WASHINGTON — U.S. officials are quietly preparing for what they think could be the biggest surge in traffic at the southern border in decades if a Covid restriction that has blocked most migrants for almost two years is lifted Thursday.
On a call this week with senior Department of Homeland Security officials, Secretary Alejandro Mayorkas asked whether the department was prepared for a worst-case scenario in which 350,000 to 400,000 migrants cross the border in October, according to two DHS officials familiar with the conversation.
A number that high would nearly double the 21-year record reached in July, when more than 210,000 migrants crossed the border.
The two DHS officials stressed that the estimate is not based on internal intelligence or calculations, saying it is meant to prepare the agency for what could be an overwhelming number of migrants who cross if a court order that lifts the Covid restriction, known as Title 42, takes effect at the end of the week, as is possible.
U.S. District Judge Emmet Sullivan ruled Sept. 16 that use of Title 42, a Centers for Disease Control and Prevention authority implemented by the Trump administration to mitigate the spread of Covid-19 in March 2020, did not give the Biden administration the authority to block asylum-seekers from crossing the U.S.-Mexico border.
Sullivan said his order, which he issued in response to a lawsuit by advocacy groups, would be effective in 14 days, meaning at some point Thursday.
The Biden administration has appealed the ruling and may still appeal to the Supreme Court if the U.S. Circuit Court of Appeals for Washington, D.C., does not intervene to stop it from taking effect.
Recently, more than 25,000 Haitian migrants arrived in Del Rio, Texas, in a single week, taking DHS by surprise and drawing border agents into the role of crowd control. Images of Border Patrol agents on horseback trying to stop Haitians from crossing the river drew sharp public criticism and led to an internal investigation.
Under Title 42, the Trump administration blocked most asylum-seekers from entering the U.S. and turned them back into Mexico, regardless of their nationalities.
The Biden administration lifted the policy for children who arrived unaccompanied, but it kept it for families and single adults.
In recent months, however, the majority of families and some single adults have been allowed to stay to claim asylum simply because Mexico lacked the capacity to take them back.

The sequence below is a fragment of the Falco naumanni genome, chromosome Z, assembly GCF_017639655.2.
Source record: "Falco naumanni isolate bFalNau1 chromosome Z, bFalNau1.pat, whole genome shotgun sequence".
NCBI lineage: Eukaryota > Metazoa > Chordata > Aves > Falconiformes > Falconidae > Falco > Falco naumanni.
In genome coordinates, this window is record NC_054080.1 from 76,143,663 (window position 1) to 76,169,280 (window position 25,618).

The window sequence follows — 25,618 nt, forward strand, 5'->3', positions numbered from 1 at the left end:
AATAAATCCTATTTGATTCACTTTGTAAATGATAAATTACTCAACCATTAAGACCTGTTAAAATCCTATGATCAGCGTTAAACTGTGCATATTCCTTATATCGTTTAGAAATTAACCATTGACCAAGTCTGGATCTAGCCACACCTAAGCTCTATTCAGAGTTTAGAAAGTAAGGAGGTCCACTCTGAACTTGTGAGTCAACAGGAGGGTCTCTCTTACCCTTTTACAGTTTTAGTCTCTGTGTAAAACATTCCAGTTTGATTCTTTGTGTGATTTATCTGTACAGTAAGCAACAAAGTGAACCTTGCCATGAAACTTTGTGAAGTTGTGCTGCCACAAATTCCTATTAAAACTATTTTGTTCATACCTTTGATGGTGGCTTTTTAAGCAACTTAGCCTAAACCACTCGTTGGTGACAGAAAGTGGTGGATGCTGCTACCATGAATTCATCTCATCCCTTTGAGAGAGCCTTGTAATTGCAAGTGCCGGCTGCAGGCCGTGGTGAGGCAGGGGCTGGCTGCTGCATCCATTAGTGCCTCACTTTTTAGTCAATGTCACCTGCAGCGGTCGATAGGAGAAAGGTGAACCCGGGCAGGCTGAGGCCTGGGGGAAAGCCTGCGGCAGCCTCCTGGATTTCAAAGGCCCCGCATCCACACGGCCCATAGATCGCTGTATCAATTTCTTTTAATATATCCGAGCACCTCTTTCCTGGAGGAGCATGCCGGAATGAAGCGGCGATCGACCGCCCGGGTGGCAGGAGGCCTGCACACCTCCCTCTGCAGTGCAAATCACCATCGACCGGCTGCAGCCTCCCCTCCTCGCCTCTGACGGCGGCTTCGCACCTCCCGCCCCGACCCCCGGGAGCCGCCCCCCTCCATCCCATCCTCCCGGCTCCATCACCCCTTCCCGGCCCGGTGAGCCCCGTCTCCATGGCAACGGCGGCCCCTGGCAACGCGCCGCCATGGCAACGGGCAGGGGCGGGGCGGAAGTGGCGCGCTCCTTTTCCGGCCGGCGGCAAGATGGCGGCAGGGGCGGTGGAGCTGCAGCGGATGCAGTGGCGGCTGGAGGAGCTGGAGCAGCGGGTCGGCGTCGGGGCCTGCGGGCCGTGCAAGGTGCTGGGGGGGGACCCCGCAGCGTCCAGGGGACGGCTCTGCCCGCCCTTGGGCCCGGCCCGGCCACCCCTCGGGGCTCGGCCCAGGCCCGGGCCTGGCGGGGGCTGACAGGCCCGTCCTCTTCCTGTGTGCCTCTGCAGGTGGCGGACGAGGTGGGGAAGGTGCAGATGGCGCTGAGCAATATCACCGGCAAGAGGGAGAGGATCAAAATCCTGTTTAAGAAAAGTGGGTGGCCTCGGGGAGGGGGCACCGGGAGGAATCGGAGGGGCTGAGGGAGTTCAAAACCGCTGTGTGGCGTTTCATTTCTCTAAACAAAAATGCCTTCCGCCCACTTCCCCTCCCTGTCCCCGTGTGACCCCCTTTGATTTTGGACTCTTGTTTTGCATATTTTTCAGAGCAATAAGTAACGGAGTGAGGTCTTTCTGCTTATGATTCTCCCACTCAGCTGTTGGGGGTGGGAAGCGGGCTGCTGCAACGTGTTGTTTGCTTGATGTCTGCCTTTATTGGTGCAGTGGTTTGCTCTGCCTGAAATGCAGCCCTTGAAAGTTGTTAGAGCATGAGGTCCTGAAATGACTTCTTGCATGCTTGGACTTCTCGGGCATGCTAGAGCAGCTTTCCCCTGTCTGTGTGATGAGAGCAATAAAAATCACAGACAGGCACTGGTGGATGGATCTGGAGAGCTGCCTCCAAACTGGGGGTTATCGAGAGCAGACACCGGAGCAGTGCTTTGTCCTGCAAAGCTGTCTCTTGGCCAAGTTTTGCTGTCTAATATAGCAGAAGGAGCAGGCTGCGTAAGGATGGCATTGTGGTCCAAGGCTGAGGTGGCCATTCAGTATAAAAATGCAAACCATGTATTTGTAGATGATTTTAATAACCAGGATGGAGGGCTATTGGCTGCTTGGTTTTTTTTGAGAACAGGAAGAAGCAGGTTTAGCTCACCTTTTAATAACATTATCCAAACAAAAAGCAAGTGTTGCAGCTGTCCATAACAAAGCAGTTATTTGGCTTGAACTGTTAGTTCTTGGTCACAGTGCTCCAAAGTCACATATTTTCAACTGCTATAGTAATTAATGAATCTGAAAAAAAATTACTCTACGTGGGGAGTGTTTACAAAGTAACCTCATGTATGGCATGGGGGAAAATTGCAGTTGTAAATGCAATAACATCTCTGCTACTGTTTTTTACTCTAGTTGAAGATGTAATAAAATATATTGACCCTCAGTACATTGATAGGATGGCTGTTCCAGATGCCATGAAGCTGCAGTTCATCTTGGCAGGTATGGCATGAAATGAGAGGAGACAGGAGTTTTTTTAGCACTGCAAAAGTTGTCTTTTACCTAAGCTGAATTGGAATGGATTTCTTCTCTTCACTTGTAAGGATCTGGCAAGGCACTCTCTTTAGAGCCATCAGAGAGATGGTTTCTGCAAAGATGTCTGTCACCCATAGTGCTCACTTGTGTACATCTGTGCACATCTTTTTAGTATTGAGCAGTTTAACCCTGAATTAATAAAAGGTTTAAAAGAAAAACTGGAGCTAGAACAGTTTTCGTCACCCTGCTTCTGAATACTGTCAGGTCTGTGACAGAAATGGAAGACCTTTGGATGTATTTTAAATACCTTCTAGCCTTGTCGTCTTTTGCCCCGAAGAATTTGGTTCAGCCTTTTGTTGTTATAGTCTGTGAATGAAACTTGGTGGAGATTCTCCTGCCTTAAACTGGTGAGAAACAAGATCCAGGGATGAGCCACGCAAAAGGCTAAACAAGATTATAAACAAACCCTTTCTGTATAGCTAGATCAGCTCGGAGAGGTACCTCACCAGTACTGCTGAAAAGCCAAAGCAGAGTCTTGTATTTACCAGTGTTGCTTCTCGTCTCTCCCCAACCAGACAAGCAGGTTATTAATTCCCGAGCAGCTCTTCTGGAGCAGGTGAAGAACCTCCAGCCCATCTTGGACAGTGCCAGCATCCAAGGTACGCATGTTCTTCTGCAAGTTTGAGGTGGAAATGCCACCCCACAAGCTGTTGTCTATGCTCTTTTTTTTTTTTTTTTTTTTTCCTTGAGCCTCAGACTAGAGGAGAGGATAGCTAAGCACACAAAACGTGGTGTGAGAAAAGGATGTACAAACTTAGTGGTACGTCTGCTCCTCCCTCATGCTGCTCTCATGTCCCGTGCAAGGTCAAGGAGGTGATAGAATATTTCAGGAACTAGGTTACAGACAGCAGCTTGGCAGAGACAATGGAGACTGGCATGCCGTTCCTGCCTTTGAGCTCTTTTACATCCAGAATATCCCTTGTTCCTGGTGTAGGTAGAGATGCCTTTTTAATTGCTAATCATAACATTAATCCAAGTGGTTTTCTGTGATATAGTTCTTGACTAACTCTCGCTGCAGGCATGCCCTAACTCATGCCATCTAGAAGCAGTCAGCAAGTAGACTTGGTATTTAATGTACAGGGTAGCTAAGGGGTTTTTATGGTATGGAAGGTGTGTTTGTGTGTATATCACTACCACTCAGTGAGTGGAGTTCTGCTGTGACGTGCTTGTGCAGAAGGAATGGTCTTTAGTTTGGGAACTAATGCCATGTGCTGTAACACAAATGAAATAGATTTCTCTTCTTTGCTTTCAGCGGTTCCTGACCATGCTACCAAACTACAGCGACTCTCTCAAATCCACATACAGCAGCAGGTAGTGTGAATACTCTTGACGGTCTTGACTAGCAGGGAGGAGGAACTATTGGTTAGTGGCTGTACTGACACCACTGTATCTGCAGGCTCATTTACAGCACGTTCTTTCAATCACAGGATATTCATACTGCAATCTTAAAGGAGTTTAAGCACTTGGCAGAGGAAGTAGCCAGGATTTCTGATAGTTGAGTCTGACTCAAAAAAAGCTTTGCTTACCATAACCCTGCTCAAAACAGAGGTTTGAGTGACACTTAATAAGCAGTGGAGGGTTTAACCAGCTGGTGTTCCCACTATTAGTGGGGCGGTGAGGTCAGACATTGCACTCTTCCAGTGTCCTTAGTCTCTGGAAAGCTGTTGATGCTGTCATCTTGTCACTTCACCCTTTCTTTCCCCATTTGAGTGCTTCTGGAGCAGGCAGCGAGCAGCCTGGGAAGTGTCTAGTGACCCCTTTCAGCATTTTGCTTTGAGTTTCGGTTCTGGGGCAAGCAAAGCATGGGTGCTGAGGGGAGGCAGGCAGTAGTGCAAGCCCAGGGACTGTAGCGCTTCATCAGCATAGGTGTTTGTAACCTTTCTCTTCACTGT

"Given that the administration was already this summer allowing most families to seek asylum and has now been in power for eight months, there's no reason why there needs to be any further delay ending Title 42," said Lee Gelernt, lead counsel in the litigation for the American Civil Liberties Union, which sought to stop the government from using Title 42 to block families seeking asylum.
A spokesperson for DHS did not respond to a request for comment.
Sullivan's order would stop the Biden administration from expelling families under Title 42, allowing them instead to stay in the U.S. while they wait for their day in court to make asylum claims. Single adults, who were not part of the lawsuit brought before Sullivan, would remain subject to Title 42.
The Biden administration had considered lifting Title 42 altogether by the end of July. Some U.S. officials feared doing so would trigger a "catastrophic" migrant surge, and it was not lifted.
Now, the two DHS officials familiar with the matter say, the agency is again concerned about a surge, particularly if migrants misinterpret the change in policy as a signal that the border is open and that they will be allowed to stay in the U.S. regardless of the outcomes of their asylum cases.
Biden administration officials have defended the use of Title 42 for public health reasons. Mayorkas recently said on MSNBC, "It is currently our government's intention to continue to exercise our Title 42 authority in light of the public health imperative as determined by the Centers for Disease Control."
The international aid agency Oxfam, another of the advocacy groups suing the government, said most migrant families are deciding to come to the U.S. because of poor conditions in their home countries, not because they are paying close attention to U.S. policy.
If the administration and the courts continue to uphold the policy, said Noah Gottschalk, Oxfam America's global policy lead, "there is a very real risk ... of doing very serious harm to the global refugee system that was established after World War II in the aftermath of the Holocaust and the rejection of people who were fleeing the Holocaust."
"It's important to recognize that's why the international asylum system exists," he said.